iPhone and iPad Apps for the Blind And Visually Impaired
iPhone & iPad Apps for the Blind &VisuallyImpaired
Monday, July 14, 2014
Creating a iCloud Account. And Getting started.
Set up iCloud on all your Devices.
The rest is automatic.
Get iCloud up and running on your Mac in a few easy steps. Then set up iCloud for your iPhone, iPad, iPod touch, or PC.
iCloud storage and backup overview
When you sign up for iCloud, you automatically get 5 GB of free storage. Your iCloud storage is used for iCloud Backup, app data and documents stored in iCloud, and iCloud Mail (your @icloud.com email account).
If you run out of space, there are several ways you can increase your available iCloud storage. For example, you can decrease the size of your Camera Roll backup, change which apps you back up, or delete documents and old email messages you no longer need. You can also increase your storage by upgrading your storage plan. For more information, see
iCloud storage management overview
Upgrade your iCloud storage
What iCloud backs up
You have important information on your iPhone, iPad, and iPod touch. iCloud automatically backs up your device over Wi-Fi every day while it’s turned on, locked, and connected to a power source. With your device information backed up in iCloud, you can easily set up a new device or restore information on one you already have.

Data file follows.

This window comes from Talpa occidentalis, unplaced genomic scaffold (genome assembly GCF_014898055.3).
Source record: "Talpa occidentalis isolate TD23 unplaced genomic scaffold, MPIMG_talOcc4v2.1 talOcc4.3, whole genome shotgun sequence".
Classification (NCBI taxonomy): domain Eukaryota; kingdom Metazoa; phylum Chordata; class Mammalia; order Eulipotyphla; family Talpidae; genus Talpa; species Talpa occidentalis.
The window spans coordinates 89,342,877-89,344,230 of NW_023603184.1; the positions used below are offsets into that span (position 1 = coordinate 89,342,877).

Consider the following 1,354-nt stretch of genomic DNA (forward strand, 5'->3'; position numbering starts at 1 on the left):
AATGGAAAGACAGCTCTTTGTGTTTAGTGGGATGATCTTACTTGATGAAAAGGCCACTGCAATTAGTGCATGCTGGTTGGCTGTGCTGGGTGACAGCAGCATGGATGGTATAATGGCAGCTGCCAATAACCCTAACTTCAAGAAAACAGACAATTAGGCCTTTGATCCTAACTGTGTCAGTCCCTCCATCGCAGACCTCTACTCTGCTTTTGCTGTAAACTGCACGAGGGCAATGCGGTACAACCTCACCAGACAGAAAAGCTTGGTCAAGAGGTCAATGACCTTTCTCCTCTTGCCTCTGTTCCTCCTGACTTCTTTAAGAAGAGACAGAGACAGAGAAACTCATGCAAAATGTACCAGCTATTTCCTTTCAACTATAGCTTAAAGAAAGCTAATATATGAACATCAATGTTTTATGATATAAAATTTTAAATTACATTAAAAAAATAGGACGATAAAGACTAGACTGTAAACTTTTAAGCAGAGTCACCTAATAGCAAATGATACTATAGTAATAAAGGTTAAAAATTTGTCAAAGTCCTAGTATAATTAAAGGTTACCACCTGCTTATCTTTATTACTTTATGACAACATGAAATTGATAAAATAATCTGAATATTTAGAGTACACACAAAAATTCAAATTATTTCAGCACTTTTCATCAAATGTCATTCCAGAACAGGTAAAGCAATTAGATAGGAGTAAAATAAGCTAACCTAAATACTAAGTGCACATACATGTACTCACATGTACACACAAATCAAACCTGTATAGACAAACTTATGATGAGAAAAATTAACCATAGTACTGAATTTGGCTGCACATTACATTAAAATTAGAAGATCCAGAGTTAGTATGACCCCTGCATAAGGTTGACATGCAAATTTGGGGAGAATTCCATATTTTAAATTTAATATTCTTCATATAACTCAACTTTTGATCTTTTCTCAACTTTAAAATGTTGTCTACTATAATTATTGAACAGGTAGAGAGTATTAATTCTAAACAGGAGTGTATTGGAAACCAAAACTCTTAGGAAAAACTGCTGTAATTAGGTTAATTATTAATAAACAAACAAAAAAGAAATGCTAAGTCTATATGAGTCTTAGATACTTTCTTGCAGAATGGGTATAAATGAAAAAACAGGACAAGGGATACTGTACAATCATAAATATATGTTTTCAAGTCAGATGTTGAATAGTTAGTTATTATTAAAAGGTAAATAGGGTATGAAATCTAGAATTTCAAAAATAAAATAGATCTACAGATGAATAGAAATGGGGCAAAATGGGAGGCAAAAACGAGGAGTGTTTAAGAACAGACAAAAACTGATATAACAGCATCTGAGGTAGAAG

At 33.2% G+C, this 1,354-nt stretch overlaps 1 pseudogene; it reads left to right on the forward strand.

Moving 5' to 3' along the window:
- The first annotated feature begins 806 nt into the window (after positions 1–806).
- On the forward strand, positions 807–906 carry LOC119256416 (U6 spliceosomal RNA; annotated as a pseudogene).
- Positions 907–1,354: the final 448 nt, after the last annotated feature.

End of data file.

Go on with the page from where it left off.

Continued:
Here’s what iCloud backs up:
Purchase history for music, movies, TV shows, apps, and books
Your iCloud backup includes information about the content you have purchased, but not the purchased content itself. When you restore from an iCloud backup, your purchased content is automatically downloaded from the iTunes Store, App Store, or iBooks Store. Some types of content aren’t downloaded automatically in all countries, and previous purchases may be unavailable if they have been refunded or are no longer available in the store. For more information, see the Apple Support article
iTunes in the Cloud availability by country
. Some types of content aren’t available in all countries. For more information, see the Apple Support article
Which types of items can I buy in my country?
Your iOS device backup only includes data and settings stored on your device. It doesn’t include data already stored in iCloud, for example contacts, calendars, bookmarks, mail messages, notes, shared photo streams, My Photo Stream, and documents you save in iCloud using iOS apps and Mac apps.
It’s important to back up your iOS device, just as you should your Mac. You can back your iPad or iPhone up to your computer using iTunes, or you can back it up to Apple’s
. If you do the latter, the device backs up whenever you’re connected to a Wi-Fi network, keeping your data well protected.
But iCould has its limits, namely the measly
5GB of free storage